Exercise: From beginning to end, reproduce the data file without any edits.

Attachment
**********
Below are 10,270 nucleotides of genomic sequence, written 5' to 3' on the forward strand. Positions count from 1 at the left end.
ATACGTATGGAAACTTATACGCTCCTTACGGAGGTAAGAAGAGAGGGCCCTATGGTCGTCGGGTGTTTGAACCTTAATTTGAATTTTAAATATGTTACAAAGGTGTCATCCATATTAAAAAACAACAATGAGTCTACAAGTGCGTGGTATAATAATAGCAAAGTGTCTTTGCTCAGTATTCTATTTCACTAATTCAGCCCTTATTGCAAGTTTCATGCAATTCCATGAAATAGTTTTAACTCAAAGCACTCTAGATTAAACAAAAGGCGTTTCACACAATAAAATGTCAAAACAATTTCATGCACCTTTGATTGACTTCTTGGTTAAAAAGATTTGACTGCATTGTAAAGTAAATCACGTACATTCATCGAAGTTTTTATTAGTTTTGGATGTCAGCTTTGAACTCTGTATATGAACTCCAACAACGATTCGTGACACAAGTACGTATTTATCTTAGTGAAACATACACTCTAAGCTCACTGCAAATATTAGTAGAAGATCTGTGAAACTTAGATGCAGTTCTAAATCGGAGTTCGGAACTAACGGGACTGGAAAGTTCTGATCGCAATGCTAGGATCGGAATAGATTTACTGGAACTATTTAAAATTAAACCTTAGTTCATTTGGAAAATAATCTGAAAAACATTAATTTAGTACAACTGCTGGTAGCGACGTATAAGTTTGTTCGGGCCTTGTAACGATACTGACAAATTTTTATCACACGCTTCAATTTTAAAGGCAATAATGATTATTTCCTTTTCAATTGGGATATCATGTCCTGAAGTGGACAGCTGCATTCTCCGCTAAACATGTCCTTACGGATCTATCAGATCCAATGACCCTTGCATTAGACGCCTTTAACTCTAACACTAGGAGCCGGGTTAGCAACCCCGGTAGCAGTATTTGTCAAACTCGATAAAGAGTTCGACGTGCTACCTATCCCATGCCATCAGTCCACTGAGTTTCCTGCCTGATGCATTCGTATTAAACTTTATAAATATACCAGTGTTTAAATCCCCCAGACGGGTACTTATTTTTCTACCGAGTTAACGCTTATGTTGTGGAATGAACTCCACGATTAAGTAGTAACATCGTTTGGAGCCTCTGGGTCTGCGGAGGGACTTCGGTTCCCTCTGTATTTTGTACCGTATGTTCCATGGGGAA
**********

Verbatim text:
Below are 10,270 nucleotides of genomic sequence, written 5' to 3' on the forward strand. Positions count from 1 at the left end.
ATACGTATGGAAACTTATACGCTCCTTACGGAGGTAAGAAGAGAGGGCCCTATGGTCGTCGGGTGTTTGAACCTTAATTTGAATTTTAAATATGTTACAAAGGTGTCATCCATATTAAAAAACAACAATGAGTCTACAAGTGCGTGGTATAATAATAGCAAAGTGTCTTTGCTCAGTATTCTATTTCACTAATTCAGCCCTTATTGCAAGTTTCATGCAATTCCATGAAATAGTTTTAACTCAAAGCACTCTAGATTAAACAAAAGGCGTTTCACACAATAAAATGTCAAAACAATTTCATGCACCTTTGATTGACTTCTTGGTTAAAAAGATTTGACTGCATTGTAAAGTAAATCACGTACATTCATCGAAGTTTTTATTAGTTTTGGATGTCAGCTTTGAACTCTGTATATGAACTCCAACAACGATTCGTGACACAAGTACGTATTTATCTTAGTGAAACATACACTCTAAGCTCACTGCAAATATTAGTAGAAGATCTGTGAAACTTAGATGCAGTTCTAAATCGGAGTTCGGAACTAACGGGACTGGAAAGTTCTGATCGCAATGCTAGGATCGGAATAGATTTACTGGAACTATTTAAAATTAAACCTTAGTTCATTTGGAAAATAATCTGAAAAACATTAATTTAGTACAACTGCTGGTAGCGACGTATAAGTTTGTTCGGGCCTTGTAACGATACTGACAAATTTTTATCACACGCTTCAATTTTAAAGGCAATAATGATTATTTCCTTTTCAATTGGGATATCATGTCCTGAAGTGGACAGCTGCATTCTCCGCTAAACATGTCCTTACGGATCTATCAGATCCAATGACCCTTGCATTAGACGCCTTTAACTCTAACACTAGGAGCCGGGTTAGCAACCCCGGTAGCAGTATTTGTCAAACTCGATAAAGAGTTCGACGTGCTACCTATCCCATGCCATCAGTCCACTGAGTTTCCTGCCTGATGCATTCGTATTAAACTTTATAAATATACCAGTGTTTAAATCCCCCAGACGGGTACTTATTTTTCTACCGAGTTAACGCTTATGTTGTGGAATGAACTCCACGATTAAGTAGTAACATCGTTTGGAGCCTCTGGGTCTGCGGAGGGACTTCGGTTCCCTCTGTATTTTGTACCGTATGTTCCATGGGGAA